My spouse and I have an anniversary tradition of alternating years to arrange a celebratory trip. We’ve been doing this for each of the 16 years we’ve been married. I get the even-numbered years. The locations have ranged from a rock with a lighthouse in San Francisco Bay, Manuel Antonio Park in Costa Rica, and Taos to a primitive Pennsylvania State Park cabin and a dinner out. This year I arranged two nights in Bedford, about half way between Carlisle and Pittsburgh on Forbes Road.
It turned out to be a delightful get-a-way, despite rainy weather that required a change in plans from hiking in the hills to take in the fall color (though it is still a bit too early there for the peak color).
We drove out the old US highways, shunning the PA Turnpike, and adding an element of mystery to our destination, which Judy didn’t know. Route 11 from Carlisle to Chambersburg and Route 30 from there to Bedford pretty much follow the pre-revolutionary route of Forbes Road. General Forbes laid out the route in 1758 to transport munitions and other supplies from the Carlisle Barracks to Pittsburgh in the Seven Years War between the French and British. He established several forts along the route, including Fort Bedford, which were primarily supply sites. Some things don’t change much as these areas have become present day warehouse and logistics centers for distribution of goods with lots of truck traffic, but that’s another story.
It was fun to experience the landscape from the old routes and to go through the towns along the way. For those of you not in Central PA, the landscape is characterized by gently curving mountains (OK, big hills to westerners like me). They curve from southwest to northeast, concave toward the south, and many of these ridges lie rank-by-rank in close formation. Thus travel routes to either the northeast or southwest can follow the valleys while northwesterly or southeasterly travel requires crossing ridge after ridge on steep roads. The Turnpike has three tunnels that go through, rather than over, the biggest of the ridges.
We stayed in The Chancellor’s House B&B, which was one of the best we’ve experienced, partly because we were the only guests, but also because the owners (who were away) have clearly put attention to creating a comfortable home away from home. It was a lucky find with the help of Google. The place has a very cozy library, lots of lovely art (both two and three-dimensional, and quite a bit from the Pacific rim), and a nicely appointed dining room and table. The bed was very comfortable, the room quiet and airy, and the private bathroom ample in size. And it was all very clean. I had kitchen envy. The innkeeper provided a lovely breakfast and good advice on things to do and places to eat. They have WiFi and were accomodating with ice and glassware and a cheese and cracker tray for the cocktail hour as well as offering coffee and the local paper before breakfast.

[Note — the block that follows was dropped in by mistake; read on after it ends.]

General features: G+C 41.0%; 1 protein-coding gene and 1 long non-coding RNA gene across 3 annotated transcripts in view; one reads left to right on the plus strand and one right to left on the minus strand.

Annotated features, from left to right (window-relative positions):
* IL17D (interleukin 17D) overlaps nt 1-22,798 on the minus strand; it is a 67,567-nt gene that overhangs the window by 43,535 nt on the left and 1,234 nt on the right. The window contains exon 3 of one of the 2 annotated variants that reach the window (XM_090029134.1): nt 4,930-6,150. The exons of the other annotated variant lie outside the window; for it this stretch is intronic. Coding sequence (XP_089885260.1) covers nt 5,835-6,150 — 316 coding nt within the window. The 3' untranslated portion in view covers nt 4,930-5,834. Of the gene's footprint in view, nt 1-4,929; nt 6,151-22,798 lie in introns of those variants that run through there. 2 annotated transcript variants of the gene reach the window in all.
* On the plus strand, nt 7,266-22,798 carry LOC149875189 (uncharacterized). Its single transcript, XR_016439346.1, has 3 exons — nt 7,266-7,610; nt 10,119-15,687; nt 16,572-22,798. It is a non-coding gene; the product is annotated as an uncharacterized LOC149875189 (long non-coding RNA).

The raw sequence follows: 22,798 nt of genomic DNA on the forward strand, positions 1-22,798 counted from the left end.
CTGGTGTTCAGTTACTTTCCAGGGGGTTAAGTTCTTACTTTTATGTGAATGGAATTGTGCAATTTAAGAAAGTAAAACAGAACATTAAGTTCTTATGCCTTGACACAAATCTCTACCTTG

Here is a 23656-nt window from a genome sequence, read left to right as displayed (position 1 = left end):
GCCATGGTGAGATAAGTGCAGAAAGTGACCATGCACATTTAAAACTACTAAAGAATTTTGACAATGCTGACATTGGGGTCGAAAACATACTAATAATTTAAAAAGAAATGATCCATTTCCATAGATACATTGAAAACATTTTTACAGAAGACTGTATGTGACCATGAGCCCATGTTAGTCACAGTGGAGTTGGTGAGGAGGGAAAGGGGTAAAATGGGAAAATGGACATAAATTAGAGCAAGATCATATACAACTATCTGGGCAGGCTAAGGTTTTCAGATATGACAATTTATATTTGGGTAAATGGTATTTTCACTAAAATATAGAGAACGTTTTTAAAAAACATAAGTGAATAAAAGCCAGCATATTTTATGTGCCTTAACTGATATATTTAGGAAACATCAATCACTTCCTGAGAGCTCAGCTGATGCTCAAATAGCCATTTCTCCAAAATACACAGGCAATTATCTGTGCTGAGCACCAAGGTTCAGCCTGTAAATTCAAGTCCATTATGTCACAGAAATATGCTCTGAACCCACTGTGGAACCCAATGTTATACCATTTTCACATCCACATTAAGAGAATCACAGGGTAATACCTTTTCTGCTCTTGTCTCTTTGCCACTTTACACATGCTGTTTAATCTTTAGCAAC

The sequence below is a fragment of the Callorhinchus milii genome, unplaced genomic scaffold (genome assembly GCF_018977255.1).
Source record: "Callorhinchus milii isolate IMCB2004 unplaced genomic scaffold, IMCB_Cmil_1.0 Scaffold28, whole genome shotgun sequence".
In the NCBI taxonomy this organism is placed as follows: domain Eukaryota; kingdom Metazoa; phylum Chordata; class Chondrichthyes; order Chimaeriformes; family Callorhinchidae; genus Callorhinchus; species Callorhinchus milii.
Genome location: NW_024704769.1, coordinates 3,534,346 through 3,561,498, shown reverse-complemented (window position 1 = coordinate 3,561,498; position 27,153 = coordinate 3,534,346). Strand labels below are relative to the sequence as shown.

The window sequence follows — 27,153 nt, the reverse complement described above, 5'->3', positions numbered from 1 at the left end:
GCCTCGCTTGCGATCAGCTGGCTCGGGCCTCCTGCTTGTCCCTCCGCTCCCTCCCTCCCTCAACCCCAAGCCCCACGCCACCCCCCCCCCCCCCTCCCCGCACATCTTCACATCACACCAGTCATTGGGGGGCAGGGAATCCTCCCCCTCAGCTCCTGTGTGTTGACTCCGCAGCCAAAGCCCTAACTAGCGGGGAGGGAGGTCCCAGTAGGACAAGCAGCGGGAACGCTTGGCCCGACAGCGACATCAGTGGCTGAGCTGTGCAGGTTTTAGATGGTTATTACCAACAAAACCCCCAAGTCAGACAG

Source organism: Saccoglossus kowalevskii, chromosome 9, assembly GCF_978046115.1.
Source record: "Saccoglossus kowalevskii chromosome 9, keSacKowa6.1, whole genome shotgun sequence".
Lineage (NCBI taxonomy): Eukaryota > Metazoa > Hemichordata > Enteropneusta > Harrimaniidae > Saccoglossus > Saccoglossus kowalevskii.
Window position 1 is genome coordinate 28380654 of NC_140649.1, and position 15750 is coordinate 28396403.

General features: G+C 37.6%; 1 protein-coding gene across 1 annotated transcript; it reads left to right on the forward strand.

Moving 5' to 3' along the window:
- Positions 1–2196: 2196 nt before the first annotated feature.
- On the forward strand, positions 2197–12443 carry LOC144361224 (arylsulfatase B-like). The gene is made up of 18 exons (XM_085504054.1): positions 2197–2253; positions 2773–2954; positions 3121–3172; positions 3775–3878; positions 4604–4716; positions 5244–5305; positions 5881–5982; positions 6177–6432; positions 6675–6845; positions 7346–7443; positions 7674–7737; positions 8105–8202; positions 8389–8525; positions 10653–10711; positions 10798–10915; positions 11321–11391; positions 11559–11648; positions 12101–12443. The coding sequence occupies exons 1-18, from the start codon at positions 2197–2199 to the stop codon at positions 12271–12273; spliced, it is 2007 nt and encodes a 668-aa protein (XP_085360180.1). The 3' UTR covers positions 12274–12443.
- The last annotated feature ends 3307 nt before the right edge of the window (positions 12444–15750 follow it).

Our room looked out on an old cemetery, which was also interesting to visit because it has both separate children’s and African American sections. We noted that although both European Americans and African Americans are buried there, they were in different sections. Separate but equal — more or less.
We popped in (and shook off the rain after leaping across big puddles in the street) at the National Museum of the American Coverlet, just across the street from the B&B in a former school building. One of the founders (Laszlo Zonger) gave us a two-hour guided tour and we learned a lot about coverlets, their different styles and designs, and the history of weaving in America. It was fascinating and gave a fresh point of view on American history. I never knew there could be so much engaging information about a woven bed cover. Very highly recommended!
There are plenty of covered bridges in Bedford County, so as the rain let up a bit, we followed a route given in the excellent vistors guidebook (be sure to pick one up if you go) to see a dozen or so of them. Most were of a very similar design, and after a while they sort of blended into one impression of the art of building covered bridges and applying graffiti to them.
Of course we couldn’t resist the side trip to Gravity Hill (which might better be named Anti-Gravity Hill). It was a ways up a narrow, dead end road, but worth the effort to experience a reversal of gravity as the car rolled UP HILL. It’s a optical illusion of sorts due to the changing grade of the road, but it sure as heck seems like you are rolling uphill. It’s quite convincing.